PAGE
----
BEIRUT: With the trial in full swing and testimony implicating Syrian President Bashar Assad’s regime in destabilizing Lebanon ahead of former premier Rafik Hariri’s assassination, 2014 was a banner year for the Special Tribunal for Lebanon.
The court that struggled to bring the devastating assassination to trial nearly a decade after it happened has seen its momentum revived in recent months, pressing forth with political testimony that has refocused attention on the Assad regime’s alleged role in the attack.
That refocus will endure in 2015, though the court’s supporters are likely to be disappointed if they hoped to see its mandate expand to a broader range of political assassinations in Lebanon.
The STL is expected to resume hearing political testimony in January. Senior Lebanese politicians are slated to testify in The Hague, including former Prime Minister Fouad Siniora as well as the charismatic Druze leader Walid Jumblatt, a close ally of Hariri who endured alleged threats emanating from the Assad regime.
So far, only former Minister and Hariri adviser Marwan Hamade has testified on the political context of the assassination, detailing the breakdown in relations between Lebanon’s billionaire premier and the Syrian president.
Prosecutors also plan on showcasing the breakdown in other means – some of the witness testimony will focus on Yahya al-Arab, Hariri’s top security officer and intermediary with Syrian officials who died with him in the attack.
According to court documents, the testimony will show how Arab’s behavior changed in the tense weeks and months leading up to the devastating attack.
Prosecutors are also expected to begin delving into the reams of telecommunications data that form the core of their case, and which they claim shows a concerted campaign by the suspects to track and ultimately assassinate Lebanon’s former premier.
It is unclear, however, if prosecutors may seek to amend the indictment yet again to include additional suspects who are uncovered during, or in parallel with, the trial.
There are numerous other unidentified telephones that form part of the networks used by the assassins. Investigators have only been able to identify publicly five members of Hezbollah who are among the alleged users of the telephones, and all five have been indicted by the court.
But sources suggest that investigators have in fact identified some of the other users but do not have sufficient evidence to add them to the indictment.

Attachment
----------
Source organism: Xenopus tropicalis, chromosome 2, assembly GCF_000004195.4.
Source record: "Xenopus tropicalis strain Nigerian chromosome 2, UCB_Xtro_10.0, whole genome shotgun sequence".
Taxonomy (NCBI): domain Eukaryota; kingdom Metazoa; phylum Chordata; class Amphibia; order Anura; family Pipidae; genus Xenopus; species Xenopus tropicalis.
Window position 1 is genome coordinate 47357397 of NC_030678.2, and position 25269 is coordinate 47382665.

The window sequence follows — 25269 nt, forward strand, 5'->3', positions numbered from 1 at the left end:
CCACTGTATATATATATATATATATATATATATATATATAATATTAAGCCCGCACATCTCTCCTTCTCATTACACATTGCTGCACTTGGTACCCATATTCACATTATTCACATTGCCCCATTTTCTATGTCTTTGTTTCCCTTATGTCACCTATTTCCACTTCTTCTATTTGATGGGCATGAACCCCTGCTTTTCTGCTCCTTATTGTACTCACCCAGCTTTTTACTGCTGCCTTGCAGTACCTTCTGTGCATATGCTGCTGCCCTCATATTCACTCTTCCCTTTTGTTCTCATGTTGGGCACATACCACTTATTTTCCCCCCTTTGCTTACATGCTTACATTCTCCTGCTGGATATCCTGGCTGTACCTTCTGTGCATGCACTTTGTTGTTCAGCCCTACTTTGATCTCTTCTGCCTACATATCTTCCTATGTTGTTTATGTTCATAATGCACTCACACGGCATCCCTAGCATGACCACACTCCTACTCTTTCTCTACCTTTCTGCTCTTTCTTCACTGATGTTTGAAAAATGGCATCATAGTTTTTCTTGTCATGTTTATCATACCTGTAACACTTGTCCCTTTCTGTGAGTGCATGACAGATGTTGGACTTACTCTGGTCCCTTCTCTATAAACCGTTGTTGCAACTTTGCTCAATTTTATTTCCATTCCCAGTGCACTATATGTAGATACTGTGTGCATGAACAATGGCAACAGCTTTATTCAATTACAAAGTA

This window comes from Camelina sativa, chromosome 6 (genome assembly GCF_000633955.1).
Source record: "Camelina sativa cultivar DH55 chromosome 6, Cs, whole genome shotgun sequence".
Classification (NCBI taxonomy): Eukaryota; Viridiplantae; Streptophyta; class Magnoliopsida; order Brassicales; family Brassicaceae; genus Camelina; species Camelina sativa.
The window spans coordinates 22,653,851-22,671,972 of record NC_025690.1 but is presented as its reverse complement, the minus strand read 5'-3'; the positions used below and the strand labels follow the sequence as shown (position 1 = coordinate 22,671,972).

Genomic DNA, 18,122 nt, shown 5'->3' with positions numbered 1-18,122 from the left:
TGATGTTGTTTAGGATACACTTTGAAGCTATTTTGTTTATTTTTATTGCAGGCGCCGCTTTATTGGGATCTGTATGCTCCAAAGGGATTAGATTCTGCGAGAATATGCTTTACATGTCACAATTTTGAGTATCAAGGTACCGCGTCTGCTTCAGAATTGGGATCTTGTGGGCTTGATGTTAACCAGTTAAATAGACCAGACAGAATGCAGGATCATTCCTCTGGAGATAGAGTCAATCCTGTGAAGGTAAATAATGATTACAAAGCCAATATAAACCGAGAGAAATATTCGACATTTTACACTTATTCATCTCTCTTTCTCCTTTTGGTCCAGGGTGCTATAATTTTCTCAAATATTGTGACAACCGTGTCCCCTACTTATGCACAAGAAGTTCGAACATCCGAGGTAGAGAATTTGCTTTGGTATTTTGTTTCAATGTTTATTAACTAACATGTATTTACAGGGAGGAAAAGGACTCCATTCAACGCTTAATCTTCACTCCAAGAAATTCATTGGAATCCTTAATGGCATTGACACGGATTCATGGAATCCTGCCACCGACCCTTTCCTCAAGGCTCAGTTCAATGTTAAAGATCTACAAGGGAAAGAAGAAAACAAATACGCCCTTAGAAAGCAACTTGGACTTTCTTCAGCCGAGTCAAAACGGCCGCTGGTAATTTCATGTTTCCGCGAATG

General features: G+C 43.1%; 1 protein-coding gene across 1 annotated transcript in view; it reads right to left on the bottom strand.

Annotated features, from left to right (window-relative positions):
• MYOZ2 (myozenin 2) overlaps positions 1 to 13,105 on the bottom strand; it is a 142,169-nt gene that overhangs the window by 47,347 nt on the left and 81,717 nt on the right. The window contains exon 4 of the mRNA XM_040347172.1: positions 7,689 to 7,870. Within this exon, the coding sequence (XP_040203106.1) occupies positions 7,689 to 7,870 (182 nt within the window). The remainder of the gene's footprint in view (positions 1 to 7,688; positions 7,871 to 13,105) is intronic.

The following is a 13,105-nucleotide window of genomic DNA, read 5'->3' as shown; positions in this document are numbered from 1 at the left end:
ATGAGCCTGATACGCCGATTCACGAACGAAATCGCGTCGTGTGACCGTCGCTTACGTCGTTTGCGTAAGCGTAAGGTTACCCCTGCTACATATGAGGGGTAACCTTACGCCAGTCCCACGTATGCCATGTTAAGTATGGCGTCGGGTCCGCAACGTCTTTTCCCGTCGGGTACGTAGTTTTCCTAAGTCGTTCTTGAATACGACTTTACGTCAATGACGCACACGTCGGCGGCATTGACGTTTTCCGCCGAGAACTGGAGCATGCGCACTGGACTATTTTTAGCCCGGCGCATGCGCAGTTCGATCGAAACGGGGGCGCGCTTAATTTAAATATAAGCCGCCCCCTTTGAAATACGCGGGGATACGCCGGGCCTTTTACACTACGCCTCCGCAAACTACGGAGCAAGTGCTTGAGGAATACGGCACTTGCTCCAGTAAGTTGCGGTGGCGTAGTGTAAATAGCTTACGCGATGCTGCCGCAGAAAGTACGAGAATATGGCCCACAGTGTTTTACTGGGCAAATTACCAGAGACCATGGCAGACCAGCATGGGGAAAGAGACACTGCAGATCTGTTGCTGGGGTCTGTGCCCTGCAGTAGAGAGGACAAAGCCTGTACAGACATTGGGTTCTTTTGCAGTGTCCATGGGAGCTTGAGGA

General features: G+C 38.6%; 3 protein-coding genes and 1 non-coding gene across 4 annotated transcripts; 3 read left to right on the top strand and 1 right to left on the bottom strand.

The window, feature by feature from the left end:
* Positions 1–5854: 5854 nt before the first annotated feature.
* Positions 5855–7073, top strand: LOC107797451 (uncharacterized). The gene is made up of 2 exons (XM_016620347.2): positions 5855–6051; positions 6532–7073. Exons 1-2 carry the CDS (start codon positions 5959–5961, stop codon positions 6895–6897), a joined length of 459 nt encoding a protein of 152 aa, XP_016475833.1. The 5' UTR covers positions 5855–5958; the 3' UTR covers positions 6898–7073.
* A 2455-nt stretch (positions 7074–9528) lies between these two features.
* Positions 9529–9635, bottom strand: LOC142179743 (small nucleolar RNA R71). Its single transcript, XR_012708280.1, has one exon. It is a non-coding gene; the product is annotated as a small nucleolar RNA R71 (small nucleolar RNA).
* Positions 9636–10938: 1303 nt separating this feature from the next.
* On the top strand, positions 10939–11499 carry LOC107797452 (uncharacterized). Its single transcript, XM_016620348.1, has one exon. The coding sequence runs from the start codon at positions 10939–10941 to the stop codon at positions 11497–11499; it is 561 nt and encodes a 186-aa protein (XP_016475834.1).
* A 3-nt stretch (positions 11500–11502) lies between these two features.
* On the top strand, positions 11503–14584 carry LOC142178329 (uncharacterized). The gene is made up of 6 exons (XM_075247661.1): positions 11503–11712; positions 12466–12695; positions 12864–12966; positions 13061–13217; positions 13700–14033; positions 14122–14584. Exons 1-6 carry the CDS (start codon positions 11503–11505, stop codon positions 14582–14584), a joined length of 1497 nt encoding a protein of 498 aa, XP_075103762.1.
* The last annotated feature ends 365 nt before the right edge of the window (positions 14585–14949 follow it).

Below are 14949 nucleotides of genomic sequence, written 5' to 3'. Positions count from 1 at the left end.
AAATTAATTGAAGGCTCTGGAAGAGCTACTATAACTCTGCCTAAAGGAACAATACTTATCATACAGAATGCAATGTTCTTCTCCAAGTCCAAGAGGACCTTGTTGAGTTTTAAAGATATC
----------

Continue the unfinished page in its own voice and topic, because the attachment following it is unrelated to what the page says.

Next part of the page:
Such a step would also mean a delay of unknown length to the trial – one that would frustrate the tribunal’s political and financial backers given the trial is taking place nearly a decade after Hariri’s killing.
Prosecutor Norman Farrell is also expected to finally decide whether or not to shelve the investigations into the “connected cases” – other political assassinations and attempts on the lives of anti-Syrian Lebanese politicians and journalists.
The STL’s founding charter allows it to prosecute the perpetrators of terrorist attacks in Lebanon between October 2004 and December 2005 that are “connected” to the Hariri assassination – for instance if the attacks target the same group, use the same modus operandi or have the same perpetrators.
But in August 2011, the STL claimed jurisdiction only over the attempted killings of MP Marwan Hamade and former Defense Minister Elias al-Murr, as well as the assassination of former Lebanese Communist Party chief George Hawi.
The act gave the STL sole authority to investigate the three cases, but there was little progress in the ensuing years. Farrell pledged before the start of trial to determine once and for all if he would seek indictments in the cases of Hamade, Hawi and Murr by the end of the year, a timeline that probably extends to the end of the tribunal’s fifth year in late February 2015.
The STL has not asked since then for authority to try any of the other political assassinations in Lebanon since Hariri’s killing, a source told The Daily Star.
But whether or not the court issues indictments in those three cases,other connected cases will remain a key failing in the work of the U.N.-backed tribunal.
That is because nearly 10 years after those attacks, including killings that shook Lebanon like the assassinations of journalists Samir Kassir and MP Gebran Tueni, many of the bombings now go unsolved with no progress in the Lebanese investigation.
Even a figure like Capt. Wissam Eid, a top Internal Security Forces investigator assassinated in 2008 and whose killing at first glance appeared directly linked to his work on the Hariri investigation, would likely not have his case brought to trial.
Eid was a key figure in studying the telecommunications data that would eventually be used to indict the suspects.
The STL will, however, begins a different trial in the spring – one in which the defendant is a Lebanese journalist accused of contempt of court and undermining the trial.
The trial of Karma al-Khayyat, the deputy head of news at Al-Jadeed TV, and the station’s parent company New TV S.A.L., is set to begin on April 16 after a lengthy inquisition by a special prosecutor charged them with deliberate obstruction of justice.
The accusations center around TV reports aired by Al-Jadeed that allegedly disclosed the personal details of confidential witnesses in the Hariri case.
Critics of the tribunal say the trial will stifle freedom of speech in Lebanon and urge the court to focus on its core mandate of bringing Hariri’s killers to justice. They also point out that the tribunal has never pursued Western media outlets that published leaked, sensitive details of the investigation.
The STL argues the trial must go on in order to protect witnesses from intimidation.